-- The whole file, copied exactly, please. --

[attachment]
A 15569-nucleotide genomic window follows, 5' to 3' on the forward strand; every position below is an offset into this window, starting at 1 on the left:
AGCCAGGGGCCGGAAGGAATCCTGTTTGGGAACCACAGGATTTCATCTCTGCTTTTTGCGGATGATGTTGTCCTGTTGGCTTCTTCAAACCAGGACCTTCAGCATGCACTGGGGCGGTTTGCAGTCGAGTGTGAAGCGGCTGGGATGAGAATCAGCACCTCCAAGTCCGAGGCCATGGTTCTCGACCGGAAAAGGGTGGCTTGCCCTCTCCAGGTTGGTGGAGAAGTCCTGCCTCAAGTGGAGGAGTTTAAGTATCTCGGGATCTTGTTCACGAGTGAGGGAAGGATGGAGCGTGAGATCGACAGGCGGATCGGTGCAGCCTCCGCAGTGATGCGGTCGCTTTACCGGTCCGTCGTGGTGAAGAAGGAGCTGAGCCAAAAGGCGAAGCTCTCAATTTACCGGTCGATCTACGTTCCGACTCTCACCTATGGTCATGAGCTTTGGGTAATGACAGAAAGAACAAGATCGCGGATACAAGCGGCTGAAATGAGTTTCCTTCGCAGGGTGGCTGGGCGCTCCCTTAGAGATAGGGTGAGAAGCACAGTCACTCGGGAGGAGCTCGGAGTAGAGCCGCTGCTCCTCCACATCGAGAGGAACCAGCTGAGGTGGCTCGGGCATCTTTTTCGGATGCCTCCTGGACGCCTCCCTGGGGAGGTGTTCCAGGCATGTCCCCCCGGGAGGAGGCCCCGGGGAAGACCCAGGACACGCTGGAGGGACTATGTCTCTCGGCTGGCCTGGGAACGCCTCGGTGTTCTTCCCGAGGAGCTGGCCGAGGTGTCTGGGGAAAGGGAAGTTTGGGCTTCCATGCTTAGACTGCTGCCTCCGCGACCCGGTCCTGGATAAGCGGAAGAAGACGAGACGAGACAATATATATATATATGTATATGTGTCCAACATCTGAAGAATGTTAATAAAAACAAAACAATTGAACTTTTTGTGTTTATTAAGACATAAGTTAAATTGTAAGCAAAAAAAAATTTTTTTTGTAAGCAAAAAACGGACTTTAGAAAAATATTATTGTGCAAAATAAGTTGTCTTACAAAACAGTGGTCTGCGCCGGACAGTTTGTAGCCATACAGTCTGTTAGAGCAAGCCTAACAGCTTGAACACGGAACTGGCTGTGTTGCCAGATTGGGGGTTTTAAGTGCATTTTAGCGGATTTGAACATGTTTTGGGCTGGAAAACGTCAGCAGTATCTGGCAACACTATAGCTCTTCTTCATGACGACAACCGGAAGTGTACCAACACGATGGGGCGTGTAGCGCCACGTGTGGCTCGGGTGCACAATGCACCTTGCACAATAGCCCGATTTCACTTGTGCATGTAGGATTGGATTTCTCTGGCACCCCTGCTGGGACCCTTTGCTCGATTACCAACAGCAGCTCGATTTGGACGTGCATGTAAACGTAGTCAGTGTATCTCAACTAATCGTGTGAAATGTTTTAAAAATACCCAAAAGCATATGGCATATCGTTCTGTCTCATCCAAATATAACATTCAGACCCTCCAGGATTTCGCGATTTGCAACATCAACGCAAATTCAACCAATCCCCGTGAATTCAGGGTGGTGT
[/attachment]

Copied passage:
A 15569-nucleotide genomic window follows, 5' to 3' on the forward strand; every position below is an offset into this window, starting at 1 on the left:
AGCCAGGGGCCGGAAGGAATCCTGTTTGGGAACCACAGGATTTCATCTCTGCTTTTTGCGGATGATGTTGTCCTGTTGGCTTCTTCAAACCAGGACCTTCAGCATGCACTGGGGCGGTTTGCAGTCGAGTGTGAAGCGGCTGGGATGAGAATCAGCACCTCCAAGTCCGAGGCCATGGTTCTCGACCGGAAAAGGGTGGCTTGCCCTCTCCAGGTTGGTGGAGAAGTCCTGCCTCAAGTGGAGGAGTTTAAGTATCTCGGGATCTTGTTCACGAGTGAGGGAAGGATGGAGCGTGAGATCGACAGGCGGATCGGTGCAGCCTCCGCAGTGATGCGGTCGCTTTACCGGTCCGTCGTGGTGAAGAAGGAGCTGAGCCAAAAGGCGAAGCTCTCAATTTACCGGTCGATCTACGTTCCGACTCTCACCTATGGTCATGAGCTTTGGGTAATGACAGAAAGAACAAGATCGCGGATACAAGCGGCTGAAATGAGTTTCCTTCGCAGGGTGGCTGGGCGCTCCCTTAGAGATAGGGTGAGAAGCACAGTCACTCGGGAGGAGCTCGGAGTAGAGCCGCTGCTCCTCCACATCGAGAGGAACCAGCTGAGGTGGCTCGGGCATCTTTTTCGGATGCCTCCTGGACGCCTCCCTGGGGAGGTGTTCCAGGCATGTCCCCCCGGGAGGAGGCCCCGGGGAAGACCCAGGACACGCTGGAGGGACTATGTCTCTCGGCTGGCCTGGGAACGCCTCGGTGTTCTTCCCGAGGAGCTGGCCGAGGTGTCTGGGGAAAGGGAAGTTTGGGCTTCCATGCTTAGACTGCTGCCTCCGCGACCCGGTCCTGGATAAGCGGAAGAAGACGAGACGAGACAATATATATATATATGTATATGTGTCCAACATCTGAAGAATGTTAATAAAAACAAAACAATTGAACTTTTTGTGTTTATTAAGACATAAGTTAAATTGTAAGCAAAAAAAAATTTTTTTTGTAAGCAAAAAACGGACTTTAGAAAAATATTATTGTGCAAAATAAGTTGTCTTACAAAACAGTGGTCTGCGCCGGACAGTTTGTAGCCATACAGTCTGTTAGAGCAAGCCTAACAGCTTGAACACGGAACTGGCTGTGTTGCCAGATTGGGGGTTTTAAGTGCATTTTAGCGGATTTGAACATGTTTTGGGCTGGAAAACGTCAGCAGTATCTGGCAACACTATAGCTCTTCTTCATGACGACAACCGGAAGTGTACCAACACGATGGGGCGTGTAGCGCCACGTGTGGCTCGGGTGCACAATGCACCTTGCACAATAGCCCGATTTCACTTGTGCATGTAGGATTGGATTTCTCTGGCACCCCTGCTGGGACCCTTTGCTCGATTACCAACAGCAGCTCGATTTGGACGTGCATGTAAACGTAGTCAGTGTATCTCAACTAATCGTGTGAAATGTTTTAAAAATACCCAAAAGCATATGGCATATCGTTCTGTCTCATCCAAATATAACATTCAGACCCTCCAGGATTTCGCGATTTGCAACATCAACGCAAATTCAACCAATCCCCGTGAATTCAGGGTGGTGT